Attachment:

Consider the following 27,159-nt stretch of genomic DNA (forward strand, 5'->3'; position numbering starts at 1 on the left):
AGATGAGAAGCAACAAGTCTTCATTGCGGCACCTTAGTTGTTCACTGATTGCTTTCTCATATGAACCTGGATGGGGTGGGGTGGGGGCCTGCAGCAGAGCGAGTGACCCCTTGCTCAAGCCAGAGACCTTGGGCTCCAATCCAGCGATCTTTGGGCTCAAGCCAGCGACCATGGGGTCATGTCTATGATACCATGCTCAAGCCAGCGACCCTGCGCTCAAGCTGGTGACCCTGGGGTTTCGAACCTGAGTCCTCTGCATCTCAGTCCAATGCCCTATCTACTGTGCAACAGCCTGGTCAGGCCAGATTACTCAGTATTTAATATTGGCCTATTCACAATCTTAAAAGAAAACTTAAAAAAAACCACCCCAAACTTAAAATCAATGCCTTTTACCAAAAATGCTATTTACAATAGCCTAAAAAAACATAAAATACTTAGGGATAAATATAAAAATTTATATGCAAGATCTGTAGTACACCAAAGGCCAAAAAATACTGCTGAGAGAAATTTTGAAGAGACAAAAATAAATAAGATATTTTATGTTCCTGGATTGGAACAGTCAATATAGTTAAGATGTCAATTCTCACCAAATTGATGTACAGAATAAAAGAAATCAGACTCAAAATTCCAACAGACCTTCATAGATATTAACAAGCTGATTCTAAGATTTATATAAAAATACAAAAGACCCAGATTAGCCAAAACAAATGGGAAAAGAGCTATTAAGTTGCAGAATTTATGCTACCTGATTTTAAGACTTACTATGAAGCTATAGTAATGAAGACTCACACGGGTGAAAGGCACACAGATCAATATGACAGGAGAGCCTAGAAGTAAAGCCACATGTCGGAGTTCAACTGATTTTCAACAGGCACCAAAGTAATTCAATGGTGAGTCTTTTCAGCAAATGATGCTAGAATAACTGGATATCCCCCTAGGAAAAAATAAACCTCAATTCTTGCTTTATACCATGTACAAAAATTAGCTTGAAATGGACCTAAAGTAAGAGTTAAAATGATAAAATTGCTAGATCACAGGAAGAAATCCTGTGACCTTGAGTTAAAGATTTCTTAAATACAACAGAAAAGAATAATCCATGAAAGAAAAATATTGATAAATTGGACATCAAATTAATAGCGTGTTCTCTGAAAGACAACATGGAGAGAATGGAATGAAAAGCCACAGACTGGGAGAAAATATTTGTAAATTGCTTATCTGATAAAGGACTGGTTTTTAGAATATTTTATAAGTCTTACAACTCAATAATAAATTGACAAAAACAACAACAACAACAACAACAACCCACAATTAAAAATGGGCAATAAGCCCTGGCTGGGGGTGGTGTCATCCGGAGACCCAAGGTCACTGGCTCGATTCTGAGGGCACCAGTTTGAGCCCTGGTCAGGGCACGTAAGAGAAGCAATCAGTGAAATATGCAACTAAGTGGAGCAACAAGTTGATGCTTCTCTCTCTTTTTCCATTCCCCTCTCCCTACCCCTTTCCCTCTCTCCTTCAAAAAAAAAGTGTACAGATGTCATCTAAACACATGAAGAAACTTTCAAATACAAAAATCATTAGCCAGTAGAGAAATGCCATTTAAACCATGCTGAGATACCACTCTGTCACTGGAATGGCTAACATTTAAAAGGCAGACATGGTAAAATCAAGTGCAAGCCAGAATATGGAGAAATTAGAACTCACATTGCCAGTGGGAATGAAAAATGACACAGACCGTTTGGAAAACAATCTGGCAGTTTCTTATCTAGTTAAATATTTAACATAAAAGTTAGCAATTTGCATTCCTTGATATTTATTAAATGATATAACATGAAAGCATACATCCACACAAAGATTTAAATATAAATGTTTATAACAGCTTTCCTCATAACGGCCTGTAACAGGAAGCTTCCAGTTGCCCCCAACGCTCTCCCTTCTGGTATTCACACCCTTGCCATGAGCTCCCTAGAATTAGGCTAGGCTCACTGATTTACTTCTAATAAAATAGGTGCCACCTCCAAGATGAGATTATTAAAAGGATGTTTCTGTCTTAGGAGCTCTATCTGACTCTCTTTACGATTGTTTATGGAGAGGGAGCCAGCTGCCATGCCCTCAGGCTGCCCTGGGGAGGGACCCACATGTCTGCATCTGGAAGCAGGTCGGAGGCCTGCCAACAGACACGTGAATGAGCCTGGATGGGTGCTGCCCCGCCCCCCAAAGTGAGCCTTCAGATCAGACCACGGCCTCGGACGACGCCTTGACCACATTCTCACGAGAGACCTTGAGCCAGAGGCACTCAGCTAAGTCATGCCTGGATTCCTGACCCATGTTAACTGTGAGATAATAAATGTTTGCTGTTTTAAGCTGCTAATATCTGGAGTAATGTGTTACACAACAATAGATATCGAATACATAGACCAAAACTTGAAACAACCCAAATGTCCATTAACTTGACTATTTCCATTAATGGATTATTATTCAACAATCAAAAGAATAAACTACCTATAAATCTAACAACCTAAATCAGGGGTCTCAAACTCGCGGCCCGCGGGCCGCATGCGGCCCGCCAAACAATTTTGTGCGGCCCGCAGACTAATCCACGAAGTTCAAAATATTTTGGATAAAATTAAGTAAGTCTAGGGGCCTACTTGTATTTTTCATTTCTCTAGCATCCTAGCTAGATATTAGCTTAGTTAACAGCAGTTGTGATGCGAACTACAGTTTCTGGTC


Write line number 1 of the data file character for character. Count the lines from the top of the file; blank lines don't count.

Consider the following 27,159-nt stretch of genomic DNA (forward strand, 5'->3'; position numbering starts at 1 on the left):